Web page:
Does that mean that morality can only exist within a societal framework?

          What about he morals that surely exist within our place in the natural world? I'm pretty sure Thoreau, as an example, felt a sense of morality towards the environs of Walden lake, that sustained him physically, emotionally and intellectually.
  • Jun 10 2013: I pity anyone who relies on religion for morality.
    • Jun 11 2013: I pity anyone who belittles morality because of the origin.
      • Jun 11 2013: Sorry if i offended you. I should choose my words more carefully.
        • Jun 18 2013: No offense taken Craig. Actually my response is structured to mirror your comment from a slightly different perspective. I'm surprised you felt it was reactive and emotional.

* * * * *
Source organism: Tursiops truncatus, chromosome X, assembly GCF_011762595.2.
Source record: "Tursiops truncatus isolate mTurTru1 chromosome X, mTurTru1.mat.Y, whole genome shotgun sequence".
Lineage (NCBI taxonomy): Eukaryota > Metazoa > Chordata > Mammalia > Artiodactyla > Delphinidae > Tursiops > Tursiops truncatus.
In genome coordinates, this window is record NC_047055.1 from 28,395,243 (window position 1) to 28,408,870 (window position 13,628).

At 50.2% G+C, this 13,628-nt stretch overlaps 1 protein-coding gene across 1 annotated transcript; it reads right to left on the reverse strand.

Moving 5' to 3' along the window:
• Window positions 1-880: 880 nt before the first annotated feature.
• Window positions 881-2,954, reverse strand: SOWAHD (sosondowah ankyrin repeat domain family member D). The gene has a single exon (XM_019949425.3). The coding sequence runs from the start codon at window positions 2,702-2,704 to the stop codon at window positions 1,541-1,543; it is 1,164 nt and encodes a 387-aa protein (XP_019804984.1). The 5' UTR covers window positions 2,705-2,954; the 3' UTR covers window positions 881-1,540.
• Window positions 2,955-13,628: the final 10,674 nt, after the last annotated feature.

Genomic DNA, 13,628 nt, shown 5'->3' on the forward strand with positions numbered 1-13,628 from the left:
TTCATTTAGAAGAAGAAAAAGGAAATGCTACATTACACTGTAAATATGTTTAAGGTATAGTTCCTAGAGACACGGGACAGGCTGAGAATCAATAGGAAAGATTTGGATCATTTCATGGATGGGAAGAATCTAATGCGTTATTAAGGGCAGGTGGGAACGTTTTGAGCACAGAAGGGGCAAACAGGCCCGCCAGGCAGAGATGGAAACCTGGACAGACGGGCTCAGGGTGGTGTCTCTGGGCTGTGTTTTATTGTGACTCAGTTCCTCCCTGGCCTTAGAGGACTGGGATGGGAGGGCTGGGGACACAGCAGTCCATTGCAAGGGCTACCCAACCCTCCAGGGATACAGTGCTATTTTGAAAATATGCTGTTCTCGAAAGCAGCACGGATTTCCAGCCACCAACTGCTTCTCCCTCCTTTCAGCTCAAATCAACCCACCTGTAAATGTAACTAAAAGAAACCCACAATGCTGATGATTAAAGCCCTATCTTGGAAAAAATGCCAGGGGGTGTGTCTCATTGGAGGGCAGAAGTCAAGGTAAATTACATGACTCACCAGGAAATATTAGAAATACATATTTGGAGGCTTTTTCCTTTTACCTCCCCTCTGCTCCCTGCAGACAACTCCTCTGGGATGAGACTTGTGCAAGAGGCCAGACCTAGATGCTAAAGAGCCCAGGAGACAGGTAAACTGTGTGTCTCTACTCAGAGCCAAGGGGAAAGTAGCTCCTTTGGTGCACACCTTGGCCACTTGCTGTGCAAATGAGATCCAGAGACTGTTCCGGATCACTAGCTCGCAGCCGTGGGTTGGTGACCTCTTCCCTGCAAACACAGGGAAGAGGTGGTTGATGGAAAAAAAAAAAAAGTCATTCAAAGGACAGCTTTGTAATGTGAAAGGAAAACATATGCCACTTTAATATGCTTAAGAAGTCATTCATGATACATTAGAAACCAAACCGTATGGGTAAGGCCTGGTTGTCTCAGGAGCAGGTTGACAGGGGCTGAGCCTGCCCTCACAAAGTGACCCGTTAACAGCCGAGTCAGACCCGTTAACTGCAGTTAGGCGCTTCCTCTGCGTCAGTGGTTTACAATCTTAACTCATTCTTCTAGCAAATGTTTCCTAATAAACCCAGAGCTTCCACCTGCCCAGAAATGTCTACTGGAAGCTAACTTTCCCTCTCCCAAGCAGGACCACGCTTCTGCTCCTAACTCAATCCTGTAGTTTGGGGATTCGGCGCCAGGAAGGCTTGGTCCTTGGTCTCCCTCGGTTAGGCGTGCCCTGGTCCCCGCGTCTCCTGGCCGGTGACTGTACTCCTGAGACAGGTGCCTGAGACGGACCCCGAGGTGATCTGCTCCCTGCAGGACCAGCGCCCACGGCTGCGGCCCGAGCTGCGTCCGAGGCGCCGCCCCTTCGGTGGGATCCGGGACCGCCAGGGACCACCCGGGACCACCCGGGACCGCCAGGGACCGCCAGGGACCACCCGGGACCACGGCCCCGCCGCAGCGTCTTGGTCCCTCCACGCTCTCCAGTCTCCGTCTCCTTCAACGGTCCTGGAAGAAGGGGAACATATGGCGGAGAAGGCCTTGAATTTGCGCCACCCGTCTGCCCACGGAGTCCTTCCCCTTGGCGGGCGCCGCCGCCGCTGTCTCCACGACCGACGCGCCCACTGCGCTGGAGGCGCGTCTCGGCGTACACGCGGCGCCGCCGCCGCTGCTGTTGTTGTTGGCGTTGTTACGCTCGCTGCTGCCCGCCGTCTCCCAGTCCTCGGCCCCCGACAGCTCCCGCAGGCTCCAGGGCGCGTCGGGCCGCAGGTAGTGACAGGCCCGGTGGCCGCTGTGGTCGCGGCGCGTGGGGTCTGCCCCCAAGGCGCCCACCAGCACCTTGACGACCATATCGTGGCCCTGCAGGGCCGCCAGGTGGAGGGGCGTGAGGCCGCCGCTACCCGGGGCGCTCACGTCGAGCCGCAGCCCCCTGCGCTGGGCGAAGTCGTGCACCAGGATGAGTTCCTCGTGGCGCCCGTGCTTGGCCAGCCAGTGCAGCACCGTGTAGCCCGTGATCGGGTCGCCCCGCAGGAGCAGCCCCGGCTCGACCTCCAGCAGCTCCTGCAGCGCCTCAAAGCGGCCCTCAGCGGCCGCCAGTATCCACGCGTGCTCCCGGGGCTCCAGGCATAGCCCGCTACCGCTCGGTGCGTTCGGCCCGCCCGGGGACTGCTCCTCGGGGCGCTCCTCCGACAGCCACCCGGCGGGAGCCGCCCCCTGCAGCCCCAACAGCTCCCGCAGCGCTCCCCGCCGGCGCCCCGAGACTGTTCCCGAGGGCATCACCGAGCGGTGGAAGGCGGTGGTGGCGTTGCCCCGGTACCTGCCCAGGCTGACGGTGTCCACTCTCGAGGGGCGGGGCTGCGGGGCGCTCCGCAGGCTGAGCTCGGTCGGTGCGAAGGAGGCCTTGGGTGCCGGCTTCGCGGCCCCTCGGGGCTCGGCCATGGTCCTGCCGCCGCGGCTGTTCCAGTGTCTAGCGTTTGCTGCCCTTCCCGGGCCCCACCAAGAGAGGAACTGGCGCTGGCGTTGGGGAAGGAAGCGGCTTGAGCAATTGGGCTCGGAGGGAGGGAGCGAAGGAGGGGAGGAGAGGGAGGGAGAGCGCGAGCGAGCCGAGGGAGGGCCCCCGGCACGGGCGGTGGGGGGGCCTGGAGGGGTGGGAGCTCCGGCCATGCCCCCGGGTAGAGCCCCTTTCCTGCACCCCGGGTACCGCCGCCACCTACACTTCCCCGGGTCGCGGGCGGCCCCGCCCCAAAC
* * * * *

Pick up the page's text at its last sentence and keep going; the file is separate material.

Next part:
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    Jun 10 2013: If science replaces religion we do not loose moral center.

    Morality does not depend on outside factors like caste , creed or religion.

    Morality lies with in, each one of us is keeper of our own morality.
    • Jun 11 2013: I agree it lies within, but I believe morality can only be discerned collectively (but who knows...perhaps our morality is everyone's morality).
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      Jun 23 2013: .
      Why morality is not our ancestors' successful experiences of symbiosis for survival?
      .
  • Jun 9 2013: Take a step back and take a long, deep breath.

    "Does our collective intellect exist in an insular framework that is incapable of accepting the limits of scientific method?"